Now, onto the soft goods which are not to be overlooked. After all, if one cannot see, kick, etc. underwater it is pretty much pointless to even drop in!

The Liberty Triside mask is a game changer of a mask for me as a filmmaker. This thing is money because it has little windows on the left and right that increase peripheral vision quite a bit. As a camera operator, it is all about seeing the shot before it happens, and this gives me an extra edge as it is all about anticipation. I also like the Z1 mask because the eyes sit very close to the glass for me, more so than most which is a great feature for cavern/cave diving, something you’ll learn the importance about in side mount training or trimix. The F-Dual mask is a very comfortable and a great all-around mask for the diver who does a little bit of everything. But for me, the cinema dude, the Liberty Triside is now my go to! I would love to see Cressi add a GoPro mount to a lot of their masks or at least have an optional way to add it on, like clip on securely or something.

I always loved my Ara scuba fins because they were very rigid, great for propulsion. Again, as someone pushing a huge camera, I need that extra edge and the Thor EBS fins deliver and have a cool sleek design as well. They come standard with the EBS Elastic Bungee System quick on and off. With them, you’re on your way in no time with no more pulling the straps to secure them on and releasing to get them off.

Also, I did tell Cressi that because I sometimes bring a tripod down, and we need to weight each of the legs with a 5-lb weight, that I needed extra pockets on the back or something like that with my BackJac. So what they gave me were 4 tank strap weight pockets which are super handy and easier to work with now actually. My camera assistant / dive buddy will simply go behind me once we get to depth, grab the weights much more easily, and attach them to the tripod legs. When we’re done, we just put them back and head up and there is no need to go into my weight pockets or the back of the BCD and try to get them out, it’s kind of clunky and more time consuming that way and with diving, every minute counts.

All that cold water diving that we do here in San Diego though, we need to be one thing, warm! The ISLA 7mm boots I just love. They have a firm sole so that when walking on rocks, etc. to get into the water, the feet are nicely protected. Couple that with a sock from Cressi and I can be in 60-degree water and at the end of the dive, the water in my boots is probably 85-degrees because you have anywhere from 10-12mm on your feet. Cold toes suck, but there is one even worse for a camera operator, cold fingers!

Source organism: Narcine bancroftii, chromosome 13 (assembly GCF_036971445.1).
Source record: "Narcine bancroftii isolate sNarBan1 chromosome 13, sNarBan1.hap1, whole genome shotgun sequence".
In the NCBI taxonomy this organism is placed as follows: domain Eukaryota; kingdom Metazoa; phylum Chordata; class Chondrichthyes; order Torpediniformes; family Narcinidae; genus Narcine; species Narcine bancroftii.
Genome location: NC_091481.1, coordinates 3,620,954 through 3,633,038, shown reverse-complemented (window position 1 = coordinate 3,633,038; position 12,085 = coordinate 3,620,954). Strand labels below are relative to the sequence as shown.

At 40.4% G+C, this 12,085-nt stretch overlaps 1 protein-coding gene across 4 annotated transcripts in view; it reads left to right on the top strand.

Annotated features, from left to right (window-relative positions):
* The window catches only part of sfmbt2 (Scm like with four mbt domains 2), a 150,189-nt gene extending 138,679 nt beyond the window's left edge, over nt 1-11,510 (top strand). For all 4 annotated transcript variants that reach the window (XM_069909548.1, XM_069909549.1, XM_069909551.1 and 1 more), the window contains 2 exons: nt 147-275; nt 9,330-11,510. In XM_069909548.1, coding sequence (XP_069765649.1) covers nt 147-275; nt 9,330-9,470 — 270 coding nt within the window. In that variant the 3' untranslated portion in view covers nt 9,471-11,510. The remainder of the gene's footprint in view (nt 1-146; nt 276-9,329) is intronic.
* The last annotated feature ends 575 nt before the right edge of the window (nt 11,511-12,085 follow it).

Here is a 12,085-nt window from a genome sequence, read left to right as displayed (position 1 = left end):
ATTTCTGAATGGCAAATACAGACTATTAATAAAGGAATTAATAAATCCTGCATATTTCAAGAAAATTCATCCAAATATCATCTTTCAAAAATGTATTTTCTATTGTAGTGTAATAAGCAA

Gloves is a tricky one for a camera person. Dexterity is everything and you need to easy access all the buttons, controls, etc. and the 5mm High Stretch Gloves allow that. But fingers, that’s one thing any cold-water diver knows that, dry suit aside, if you’re diving wet in neoprene, the max you can go on gloves and still operate the camera is 5mm, 7mm is just too thick. But overall, the gloves are great. And that brings us to the most important pieces, the wetsuit and hood! The Fast 7mm wetsuit is great. I can comfortably take it down to about 60-degrees Fahrenheit, others may say 65 but I’m firm in committing to 60 for me. The exception would be if you’re doing cage diving at say Guadalupe Island, where the water is 68-72 and you’re 25-ft down, in a cage, and barely moving at all for 45-mins. The key is to keep moving to keep warm in neoprene and cold water. The Solo Flex 7/5mm hood is a great one, super easy to get on and off. One complaint I have about some hoods is they are not snug enough on the forehead, so bubbles get in and create an air pocket for cold water to eventually get into and give you that “ate the ice cream much too quickly” brain freeze. This does not allow that.

Last but certainly not least, if you hear the name Cressi, you think diving, of course. Scuba? Yes, But free? Absolutely! Cressi is synonymous with freediving and vice versa. Whenever I hear freediving and Cressi, it makes me think of Jacques Mayol and Enzo Mayorca, the legendary early freediving pioneers and the incredible 2001 documentary Ocean Men: Extreme Dive featuring them both briefly along with Umberto Pelizzari and Pipin Ferreras. What is a key to freediving? Mask, fins, sleek wetsuit, etc, all of course. But also, a snorkel! I have always loved those ultra-dry snorkels that have the buoy inside that covers the top hole once submerged so you almost never have to clear your snorkel. But I have always had one problem with them, the clip to the mask! Up to now I had yet to find one that stayed clipped on reliably. I cannot even tell you how many times I went freediving with one and upon resurfacing went to put it back in my mouth and it was nowhere to be found; it was always floating 20-50 ft away and I’d have to swim to go get it. No longer, Cressi made a reliable clip and I am thrilled about that! So great job Cressi and yes, I just rambled on and on about a snorkel! ☺


Feel free to follow my adventures and cinema work on Instagram at @thebeaconscollective as well as at vimeo

The Beacons Collective

I am very excited to be part of the Cressi family as an ambassador for 2021. I have been diving for over 15- years all over the world and over the years have had all sorts of Cressi gear from...

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